“At many moments, I felt myself tearing up because of how raw and real it was…”
I have always wanted to get into classical music. For a long time I have been interested in the emotions a song can radiate and express through its words. But classical music is different. The emotions are expressed solely through the instruments on the stage rather than through the words of a song. I find it highly fascinating that a piece of music can make a person feel so much.
Movie soundtracks have always been a passion of mine, but I have never been an avid listener, so going to see the Hallé at The Bridgewater Hall tonight will help me appreciate the sound of a full symphony orchestra. I studied music in both high school and college, so I have been eager to get back into listening to classical music again and rediscovering my passion.
When we walk into the auditorium, the stage is set up with a full orchestra. The strings at the front, the woodwind in a line behind them, and the percussion right at the back as they begin to perform the first piece, Ravel’s La Valse, an energetic piece for full orchestra, conducted by the Hallé’s Assistant Conductor, Delyana Lazarova. The next piece features Guy Johnston, the cello soloist performing Dobrinka Tabakova’s Concerto for Cello and Strings. Guy, who has many credits and works regularly with leading orchestras across the world, was the highlight of the first half, performing his many solos with passion and flair. At many moments, I felt myself tearing up because of how raw and real it was, and to hear the cello by itself in a big room full of people puts certain things into perspective.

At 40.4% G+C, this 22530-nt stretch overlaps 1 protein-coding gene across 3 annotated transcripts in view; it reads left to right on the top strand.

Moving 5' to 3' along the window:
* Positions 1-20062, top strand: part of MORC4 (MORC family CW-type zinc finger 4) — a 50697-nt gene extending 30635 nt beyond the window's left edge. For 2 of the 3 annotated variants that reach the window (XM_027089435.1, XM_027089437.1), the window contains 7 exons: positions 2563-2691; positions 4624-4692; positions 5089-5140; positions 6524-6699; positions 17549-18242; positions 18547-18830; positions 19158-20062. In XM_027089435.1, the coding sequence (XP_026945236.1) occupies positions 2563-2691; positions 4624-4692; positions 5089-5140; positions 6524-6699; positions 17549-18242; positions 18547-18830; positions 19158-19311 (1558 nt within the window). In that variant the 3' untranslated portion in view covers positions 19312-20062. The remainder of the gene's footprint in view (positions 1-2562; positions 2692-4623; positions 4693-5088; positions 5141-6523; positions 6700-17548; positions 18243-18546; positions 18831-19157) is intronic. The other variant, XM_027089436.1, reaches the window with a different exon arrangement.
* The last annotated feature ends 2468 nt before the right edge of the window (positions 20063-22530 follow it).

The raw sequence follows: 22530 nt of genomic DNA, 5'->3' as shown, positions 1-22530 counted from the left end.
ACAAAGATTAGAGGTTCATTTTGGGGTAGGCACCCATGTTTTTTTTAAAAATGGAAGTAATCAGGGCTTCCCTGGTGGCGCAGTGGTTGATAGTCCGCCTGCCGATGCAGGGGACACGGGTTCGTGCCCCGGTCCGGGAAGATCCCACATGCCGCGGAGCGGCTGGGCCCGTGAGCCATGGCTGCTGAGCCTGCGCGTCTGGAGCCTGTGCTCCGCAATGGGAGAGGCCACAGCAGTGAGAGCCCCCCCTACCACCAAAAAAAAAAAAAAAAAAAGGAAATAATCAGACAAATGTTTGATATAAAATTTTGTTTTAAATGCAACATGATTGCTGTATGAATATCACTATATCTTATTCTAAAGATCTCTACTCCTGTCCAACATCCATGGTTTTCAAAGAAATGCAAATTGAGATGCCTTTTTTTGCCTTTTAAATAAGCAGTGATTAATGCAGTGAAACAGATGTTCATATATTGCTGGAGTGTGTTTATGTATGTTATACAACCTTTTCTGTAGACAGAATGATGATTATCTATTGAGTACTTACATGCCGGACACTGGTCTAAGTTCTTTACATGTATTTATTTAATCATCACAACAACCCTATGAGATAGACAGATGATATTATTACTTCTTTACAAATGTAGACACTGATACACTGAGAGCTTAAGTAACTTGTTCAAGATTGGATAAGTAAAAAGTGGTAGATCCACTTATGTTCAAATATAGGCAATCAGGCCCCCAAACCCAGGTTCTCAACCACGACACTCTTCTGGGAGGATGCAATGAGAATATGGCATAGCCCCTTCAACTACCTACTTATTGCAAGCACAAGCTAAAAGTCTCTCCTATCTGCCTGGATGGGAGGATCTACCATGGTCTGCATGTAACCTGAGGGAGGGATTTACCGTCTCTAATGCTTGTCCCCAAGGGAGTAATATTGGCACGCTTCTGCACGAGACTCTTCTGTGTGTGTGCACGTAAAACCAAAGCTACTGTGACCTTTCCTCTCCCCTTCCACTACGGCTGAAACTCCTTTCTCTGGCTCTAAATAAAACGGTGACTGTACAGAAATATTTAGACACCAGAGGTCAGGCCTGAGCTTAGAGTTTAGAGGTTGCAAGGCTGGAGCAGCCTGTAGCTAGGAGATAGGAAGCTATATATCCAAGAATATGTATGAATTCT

The second half of the show was a performance of Tchaikovsky’s Sixth Symphony ‘Pathétique’ which featured the full forces of the orchestra. The passion and emotions of the music really spoke to me and it was interesting to hear solos from the woodwind and brass, especially the horns which I love. The woodwind solos reminded me of my high school music teacher and the love he had for music and performing his instrument, the oboe.
The atmosphere in The Bridgewater Hall is magical and there is something about seeing music in its purest and rawest form. You watch these performers playing with their entire bodies, putting their whole selves into the performance in order to convey the music to the audience.
This is so different to other gigs or concerts that I have been to. Usually, I am screaming and singing along but tonight I sat, and I watched the performance. No gimmicks, no auto-tune. Orchestral music is as raw as it can get. I think that is why I would encourage people of all ages to go and see the Hallé, because you might discover a love for classical music you never knew you had.
Under 30s discount
If you’re under 30, you can get 30% off tickets for Hallé at The Bridgewater Hall.
Find out what’s on in the 2022/23 season here